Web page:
Photos: Giant ‘Fish’ Gives Away Free Vegan Fish and Chips

 

For Immediate Release:
13 July 2017

Contact:
Olivia Jordan +44 (0) 20 7837 6327, ext 229; [email protected]

PHOTOS: GIANT ‘FISH’ GIVES AWAY FREE VEGAN FISH AND CHIPS
PETA Teams Up With Land & Sea to Celebrate Vegan Menu

Falkirk – Accompanied by a giant “fish” holding a sign proclaiming, “Try Vegan Fish!” PETA supporters gave away free vegan fish and chips from Polmont’s Land & Sea Fish & Chip Shop. Every Tuesday, the shop offers its special vegan menu complete with Vish & Chips, Veggie Sausages, and Chick’un Nuggets.

Photos are available here, here, here, and here.

“We are very proud to be able to meet the growing demand for vegan food – we now serve a vegan version of just about every item on the menu,” says Land & Sea owner Susan Ord. “We’ve had people come from far and wide to try the ‘vish’, and most people, including meat-eaters, can’t believe how good it is.”

“From the finest restaurants to the local chippy, finding businesses serving delicious vegan foods has never been easier,” says PETA Director of Corporate Projects Dawn Carr. “Vegan fish fillets are packed with protein and flavour but none of the cruelty or cholesterol associated with fish flesh, and PETA encourages everyone to give them a try.”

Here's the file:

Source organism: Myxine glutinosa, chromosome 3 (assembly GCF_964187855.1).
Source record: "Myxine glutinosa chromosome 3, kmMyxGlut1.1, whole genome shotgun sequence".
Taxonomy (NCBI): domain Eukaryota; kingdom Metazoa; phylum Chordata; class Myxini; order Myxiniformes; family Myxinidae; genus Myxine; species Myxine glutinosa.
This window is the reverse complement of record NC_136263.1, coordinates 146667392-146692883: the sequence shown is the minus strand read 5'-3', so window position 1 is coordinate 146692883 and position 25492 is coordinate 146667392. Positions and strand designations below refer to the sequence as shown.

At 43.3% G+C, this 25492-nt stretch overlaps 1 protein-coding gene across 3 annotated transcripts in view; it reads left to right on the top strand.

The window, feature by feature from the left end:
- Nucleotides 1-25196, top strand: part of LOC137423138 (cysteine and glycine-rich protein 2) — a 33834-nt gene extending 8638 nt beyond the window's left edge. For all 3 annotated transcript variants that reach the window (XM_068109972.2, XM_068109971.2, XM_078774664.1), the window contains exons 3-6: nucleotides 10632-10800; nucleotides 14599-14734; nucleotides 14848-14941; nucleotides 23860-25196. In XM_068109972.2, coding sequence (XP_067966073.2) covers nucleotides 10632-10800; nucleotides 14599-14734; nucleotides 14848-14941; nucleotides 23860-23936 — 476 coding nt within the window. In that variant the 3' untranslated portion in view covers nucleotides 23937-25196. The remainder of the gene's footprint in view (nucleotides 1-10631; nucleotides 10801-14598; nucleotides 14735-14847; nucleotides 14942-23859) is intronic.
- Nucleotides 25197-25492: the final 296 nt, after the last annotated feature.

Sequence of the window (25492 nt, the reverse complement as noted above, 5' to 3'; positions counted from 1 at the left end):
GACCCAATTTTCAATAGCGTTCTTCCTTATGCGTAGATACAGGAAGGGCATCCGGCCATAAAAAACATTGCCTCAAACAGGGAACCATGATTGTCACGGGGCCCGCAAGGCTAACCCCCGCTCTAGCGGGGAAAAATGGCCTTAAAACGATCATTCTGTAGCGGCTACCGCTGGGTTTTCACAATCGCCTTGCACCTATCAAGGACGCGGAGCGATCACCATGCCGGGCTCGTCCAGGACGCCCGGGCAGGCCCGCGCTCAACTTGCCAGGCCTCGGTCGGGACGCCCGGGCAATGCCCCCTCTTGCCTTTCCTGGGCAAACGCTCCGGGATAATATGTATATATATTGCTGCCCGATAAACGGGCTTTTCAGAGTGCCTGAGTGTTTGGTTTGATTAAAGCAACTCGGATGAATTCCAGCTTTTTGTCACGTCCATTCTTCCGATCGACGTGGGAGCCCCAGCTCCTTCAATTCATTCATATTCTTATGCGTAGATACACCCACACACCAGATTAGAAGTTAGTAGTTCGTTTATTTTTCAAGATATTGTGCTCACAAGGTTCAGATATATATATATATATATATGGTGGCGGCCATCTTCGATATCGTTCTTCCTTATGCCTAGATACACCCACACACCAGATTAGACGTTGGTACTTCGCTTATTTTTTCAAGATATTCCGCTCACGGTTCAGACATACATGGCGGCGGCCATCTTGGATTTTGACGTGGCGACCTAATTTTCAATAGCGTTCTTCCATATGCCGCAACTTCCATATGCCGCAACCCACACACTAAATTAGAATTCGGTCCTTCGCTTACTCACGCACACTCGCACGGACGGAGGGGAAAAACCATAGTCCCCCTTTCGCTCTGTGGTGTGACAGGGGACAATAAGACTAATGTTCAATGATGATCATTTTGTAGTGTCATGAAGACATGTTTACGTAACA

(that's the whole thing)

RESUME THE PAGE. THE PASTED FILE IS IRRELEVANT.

PETA – whose motto reads, in part, that “animals are not ours to eat” – notes that biologists have found that fish are capable of using tools and that some even gather information by eavesdropping. They develop relationships, grieve when their companions die, and are so good-natured that Dr Sylvia Earle, one of the world’s leading marine biologists, has said, “I wouldn’t deliberately eat a grouper any more than I’d eat a cocker spaniel.”

In addition to sparing sensitive aquatic animals immense pain and suffering, vegans and vegetarians are less likely to suffer from cancer, obesity, and diabetes than meat-eaters are. They also have a smaller carbon footprint. These are the reasons why millions of British people (including 20 per cent of 16- to 24-year-olds, according to the research group Mintel) are choosing to ditch animal-derived foods.

For more information, please visit PETA.org.uk.

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